Bisson associés and Atelier Pierre Thibault announce the completion the Pavillon du Commerce transformation
BISSON|associés and Atelier Pierre Thibault joined forces to create a new meeting space that offers a variety of fresh local products by transforming Pavillon du Commerce into the Grand Marché, a public market for Québec City residents.
The Pavillon du Commerce was designed by architect Adalbert Trudel, and commissioned by Québec City’s then mayor Joseph-Octave Samson. It was originally built to replace the former Palais de l’Industrie, which hosted agricultural fairs organized by the Québec Agricultural Society to educate and promote the best farming practices.
The Grand Marché is a rallying and community-focused project that showcases the built heritage by becoming an integral part of the existing structure.
With a train of small buildings fronting the main street, various side streets, alleys and a central public square, the Grand Marché concept mirrors the idea of a town or village.
The main hall’s interior is engulfed in natural light due to large, opening windows along the south-facing façade. Stalls are also positioned along the southern façade to create a direct link with the farmers’ market.
Several large skylights, strategically positioned in the market’s roof structure, also provide additional illumination. All materials have been selected to harmonize with the built environment and enhance the local products.
“The complexity and subtlety of our work as architects is now embodied in a setting that combines heritage, functionality, light, visitor experience and sustainable development, all of which results from a carefully balanced approach,” said Jonathan Bisson, architectural project manager.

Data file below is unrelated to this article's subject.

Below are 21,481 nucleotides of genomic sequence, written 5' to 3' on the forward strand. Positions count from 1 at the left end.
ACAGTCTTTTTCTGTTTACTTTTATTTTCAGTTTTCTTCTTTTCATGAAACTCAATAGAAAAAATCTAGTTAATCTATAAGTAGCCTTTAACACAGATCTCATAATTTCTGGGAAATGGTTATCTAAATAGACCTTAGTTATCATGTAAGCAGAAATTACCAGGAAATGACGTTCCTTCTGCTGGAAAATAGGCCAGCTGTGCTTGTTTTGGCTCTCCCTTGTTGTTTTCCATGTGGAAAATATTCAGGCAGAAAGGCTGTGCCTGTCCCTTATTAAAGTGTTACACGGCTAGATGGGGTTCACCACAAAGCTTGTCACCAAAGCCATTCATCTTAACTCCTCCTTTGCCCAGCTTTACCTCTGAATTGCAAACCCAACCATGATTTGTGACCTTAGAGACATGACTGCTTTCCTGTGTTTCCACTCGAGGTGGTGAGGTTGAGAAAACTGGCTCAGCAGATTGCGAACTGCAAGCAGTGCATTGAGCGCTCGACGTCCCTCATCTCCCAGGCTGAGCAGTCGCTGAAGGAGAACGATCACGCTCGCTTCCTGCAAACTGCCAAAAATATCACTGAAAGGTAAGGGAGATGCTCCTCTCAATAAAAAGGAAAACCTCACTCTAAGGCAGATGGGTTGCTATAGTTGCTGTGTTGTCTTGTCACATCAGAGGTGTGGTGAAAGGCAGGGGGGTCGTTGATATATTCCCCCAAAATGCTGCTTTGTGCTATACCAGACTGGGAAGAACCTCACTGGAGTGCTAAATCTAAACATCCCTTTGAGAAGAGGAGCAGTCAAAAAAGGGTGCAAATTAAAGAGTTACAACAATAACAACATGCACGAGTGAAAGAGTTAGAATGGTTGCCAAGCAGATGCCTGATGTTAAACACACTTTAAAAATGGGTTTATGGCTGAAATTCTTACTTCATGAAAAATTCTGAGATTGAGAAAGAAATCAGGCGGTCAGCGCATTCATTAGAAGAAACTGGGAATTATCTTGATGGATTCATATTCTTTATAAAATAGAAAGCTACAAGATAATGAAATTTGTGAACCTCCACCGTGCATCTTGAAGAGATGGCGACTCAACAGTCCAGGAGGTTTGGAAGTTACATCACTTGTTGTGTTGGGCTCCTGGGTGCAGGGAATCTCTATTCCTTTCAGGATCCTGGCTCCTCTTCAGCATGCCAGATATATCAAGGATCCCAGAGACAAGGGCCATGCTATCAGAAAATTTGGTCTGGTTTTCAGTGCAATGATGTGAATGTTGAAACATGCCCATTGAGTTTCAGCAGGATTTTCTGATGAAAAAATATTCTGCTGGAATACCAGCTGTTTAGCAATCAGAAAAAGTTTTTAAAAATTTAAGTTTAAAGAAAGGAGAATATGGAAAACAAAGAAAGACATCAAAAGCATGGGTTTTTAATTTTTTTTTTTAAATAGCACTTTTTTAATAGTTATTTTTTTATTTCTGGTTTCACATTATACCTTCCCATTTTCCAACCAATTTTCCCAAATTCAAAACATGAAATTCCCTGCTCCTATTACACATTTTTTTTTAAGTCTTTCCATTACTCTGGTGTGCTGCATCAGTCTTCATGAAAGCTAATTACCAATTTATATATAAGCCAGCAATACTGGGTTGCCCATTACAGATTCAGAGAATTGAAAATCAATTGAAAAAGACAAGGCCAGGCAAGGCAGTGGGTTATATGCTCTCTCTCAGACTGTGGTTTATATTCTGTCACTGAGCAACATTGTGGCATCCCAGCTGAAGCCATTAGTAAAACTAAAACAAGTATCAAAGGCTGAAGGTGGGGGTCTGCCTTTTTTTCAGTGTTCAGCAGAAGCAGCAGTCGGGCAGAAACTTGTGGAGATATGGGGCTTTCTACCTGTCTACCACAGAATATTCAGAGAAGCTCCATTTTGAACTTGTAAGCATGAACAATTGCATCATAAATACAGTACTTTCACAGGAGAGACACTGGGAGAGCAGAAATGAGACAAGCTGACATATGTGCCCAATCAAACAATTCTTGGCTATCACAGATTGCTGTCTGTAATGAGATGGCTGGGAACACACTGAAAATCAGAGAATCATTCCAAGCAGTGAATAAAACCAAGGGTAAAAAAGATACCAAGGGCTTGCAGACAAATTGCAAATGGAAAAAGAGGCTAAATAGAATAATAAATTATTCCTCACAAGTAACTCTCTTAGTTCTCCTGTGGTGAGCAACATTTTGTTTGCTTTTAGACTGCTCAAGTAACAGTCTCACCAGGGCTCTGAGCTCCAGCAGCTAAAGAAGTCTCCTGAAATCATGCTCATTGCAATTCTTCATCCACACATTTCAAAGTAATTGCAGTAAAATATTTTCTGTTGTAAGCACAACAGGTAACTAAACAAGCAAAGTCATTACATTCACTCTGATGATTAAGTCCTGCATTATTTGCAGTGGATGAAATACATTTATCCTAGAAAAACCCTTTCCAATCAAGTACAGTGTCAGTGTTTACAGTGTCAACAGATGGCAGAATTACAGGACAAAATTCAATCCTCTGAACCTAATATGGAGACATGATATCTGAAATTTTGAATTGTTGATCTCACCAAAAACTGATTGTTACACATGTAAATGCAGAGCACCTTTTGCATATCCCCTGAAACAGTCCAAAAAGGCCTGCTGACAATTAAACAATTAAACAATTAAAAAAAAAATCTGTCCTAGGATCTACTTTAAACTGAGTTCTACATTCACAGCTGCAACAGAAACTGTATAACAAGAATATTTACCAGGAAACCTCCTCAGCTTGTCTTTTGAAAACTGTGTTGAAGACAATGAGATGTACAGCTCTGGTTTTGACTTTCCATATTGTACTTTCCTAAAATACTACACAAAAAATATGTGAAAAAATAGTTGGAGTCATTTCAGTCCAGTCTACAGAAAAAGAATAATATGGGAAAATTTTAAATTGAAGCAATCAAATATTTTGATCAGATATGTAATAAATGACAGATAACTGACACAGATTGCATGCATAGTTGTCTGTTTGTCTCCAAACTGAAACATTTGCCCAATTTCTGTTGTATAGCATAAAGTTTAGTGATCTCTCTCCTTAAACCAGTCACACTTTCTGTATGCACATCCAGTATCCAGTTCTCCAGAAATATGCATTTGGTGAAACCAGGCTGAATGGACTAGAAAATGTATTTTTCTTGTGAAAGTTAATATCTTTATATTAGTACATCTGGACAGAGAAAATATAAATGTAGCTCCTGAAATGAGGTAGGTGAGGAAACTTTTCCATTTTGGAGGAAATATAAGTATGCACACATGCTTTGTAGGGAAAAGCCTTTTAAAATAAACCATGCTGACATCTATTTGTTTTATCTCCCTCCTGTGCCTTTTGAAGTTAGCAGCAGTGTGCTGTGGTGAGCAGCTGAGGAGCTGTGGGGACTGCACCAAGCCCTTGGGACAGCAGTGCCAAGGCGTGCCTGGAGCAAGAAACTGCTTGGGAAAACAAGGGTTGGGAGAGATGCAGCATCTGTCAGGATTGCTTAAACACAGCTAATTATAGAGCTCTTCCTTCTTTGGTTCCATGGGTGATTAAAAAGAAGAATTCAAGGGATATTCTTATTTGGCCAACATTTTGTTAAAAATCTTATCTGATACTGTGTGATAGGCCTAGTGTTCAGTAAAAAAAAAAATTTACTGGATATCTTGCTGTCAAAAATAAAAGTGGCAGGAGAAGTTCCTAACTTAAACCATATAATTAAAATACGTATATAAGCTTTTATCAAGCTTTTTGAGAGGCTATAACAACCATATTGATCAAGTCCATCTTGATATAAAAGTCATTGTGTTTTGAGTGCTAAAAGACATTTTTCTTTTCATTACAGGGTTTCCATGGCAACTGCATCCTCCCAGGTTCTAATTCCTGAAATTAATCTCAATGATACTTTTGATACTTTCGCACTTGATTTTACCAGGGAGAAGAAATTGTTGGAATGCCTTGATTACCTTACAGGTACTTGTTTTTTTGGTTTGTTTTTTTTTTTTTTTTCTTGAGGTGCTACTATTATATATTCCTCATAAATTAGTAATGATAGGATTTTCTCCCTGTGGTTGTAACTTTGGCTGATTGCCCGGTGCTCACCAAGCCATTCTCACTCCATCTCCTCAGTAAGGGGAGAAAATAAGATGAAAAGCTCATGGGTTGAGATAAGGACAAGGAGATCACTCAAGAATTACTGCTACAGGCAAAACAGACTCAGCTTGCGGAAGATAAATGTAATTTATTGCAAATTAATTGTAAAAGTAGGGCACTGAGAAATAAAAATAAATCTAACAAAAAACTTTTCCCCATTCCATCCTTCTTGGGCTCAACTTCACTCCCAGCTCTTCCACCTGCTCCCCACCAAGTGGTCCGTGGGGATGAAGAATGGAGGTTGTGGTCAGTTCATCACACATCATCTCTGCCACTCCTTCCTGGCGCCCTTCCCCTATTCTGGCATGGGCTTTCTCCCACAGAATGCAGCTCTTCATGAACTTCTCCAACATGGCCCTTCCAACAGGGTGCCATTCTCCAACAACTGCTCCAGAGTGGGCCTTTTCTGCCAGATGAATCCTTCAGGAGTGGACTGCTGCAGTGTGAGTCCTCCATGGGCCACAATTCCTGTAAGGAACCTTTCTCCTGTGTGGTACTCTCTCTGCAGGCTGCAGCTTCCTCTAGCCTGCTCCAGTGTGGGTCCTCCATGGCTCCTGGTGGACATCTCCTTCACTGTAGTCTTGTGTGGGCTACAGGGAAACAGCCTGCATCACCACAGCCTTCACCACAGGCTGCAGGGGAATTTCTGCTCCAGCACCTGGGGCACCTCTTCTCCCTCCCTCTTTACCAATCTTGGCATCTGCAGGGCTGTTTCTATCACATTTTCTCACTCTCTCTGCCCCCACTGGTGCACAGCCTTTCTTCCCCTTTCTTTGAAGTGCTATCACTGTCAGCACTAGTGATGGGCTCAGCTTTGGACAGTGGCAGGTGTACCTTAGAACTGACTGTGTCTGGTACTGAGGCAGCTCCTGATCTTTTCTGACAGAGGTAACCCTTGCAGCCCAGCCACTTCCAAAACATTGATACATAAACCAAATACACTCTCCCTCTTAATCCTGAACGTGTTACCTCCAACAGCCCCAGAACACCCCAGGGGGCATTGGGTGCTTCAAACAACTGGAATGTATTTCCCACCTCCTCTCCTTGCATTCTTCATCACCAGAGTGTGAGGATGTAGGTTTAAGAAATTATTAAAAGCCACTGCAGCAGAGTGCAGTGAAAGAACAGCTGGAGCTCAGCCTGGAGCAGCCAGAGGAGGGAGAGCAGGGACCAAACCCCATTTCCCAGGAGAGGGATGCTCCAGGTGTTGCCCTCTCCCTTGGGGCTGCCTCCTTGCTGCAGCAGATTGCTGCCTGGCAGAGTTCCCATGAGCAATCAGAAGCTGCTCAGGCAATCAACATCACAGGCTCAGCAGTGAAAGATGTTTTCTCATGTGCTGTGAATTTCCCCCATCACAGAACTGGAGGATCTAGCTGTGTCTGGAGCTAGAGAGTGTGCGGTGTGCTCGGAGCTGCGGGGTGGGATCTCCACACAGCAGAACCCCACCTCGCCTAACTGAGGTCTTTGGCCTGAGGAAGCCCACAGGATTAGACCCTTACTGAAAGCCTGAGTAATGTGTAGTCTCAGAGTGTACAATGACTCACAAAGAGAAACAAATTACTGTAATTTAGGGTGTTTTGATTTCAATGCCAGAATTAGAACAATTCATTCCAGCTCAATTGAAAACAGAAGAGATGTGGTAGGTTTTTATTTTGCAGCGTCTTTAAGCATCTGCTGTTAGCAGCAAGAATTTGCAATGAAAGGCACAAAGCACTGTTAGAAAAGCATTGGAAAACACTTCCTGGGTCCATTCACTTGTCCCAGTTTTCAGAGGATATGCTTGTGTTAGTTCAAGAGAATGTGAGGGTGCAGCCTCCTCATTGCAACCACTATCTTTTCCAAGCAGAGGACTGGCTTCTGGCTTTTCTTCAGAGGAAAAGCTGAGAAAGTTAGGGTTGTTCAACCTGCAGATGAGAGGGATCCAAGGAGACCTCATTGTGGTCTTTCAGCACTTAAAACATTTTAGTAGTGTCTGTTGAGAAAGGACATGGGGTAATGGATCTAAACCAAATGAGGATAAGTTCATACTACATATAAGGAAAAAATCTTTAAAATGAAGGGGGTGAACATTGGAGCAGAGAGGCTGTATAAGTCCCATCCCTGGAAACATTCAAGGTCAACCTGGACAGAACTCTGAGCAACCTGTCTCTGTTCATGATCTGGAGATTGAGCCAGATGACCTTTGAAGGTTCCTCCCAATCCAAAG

The vegetation created by the indoor and outdoor gardens, reflects the boreal region characteristic of the northern climate.
Wooden buildings alternate between one and two storeys, while the production kitchens, incubator and Tablée des Chefs, is the focal point of the main public square and its bleachers.
Built by skilled craftsmen, the entire surface of the bleachers, as well as the building’s interior walls, are finished in cross-laminated panels, developed using the most recent technological advances in digital manufacturing.
The project is also equipped with Solucycle technology, an on-site food waste management system that collects organic matter to be sent to Québec City’s biomethanation plant, and features 15 commercial kitchens.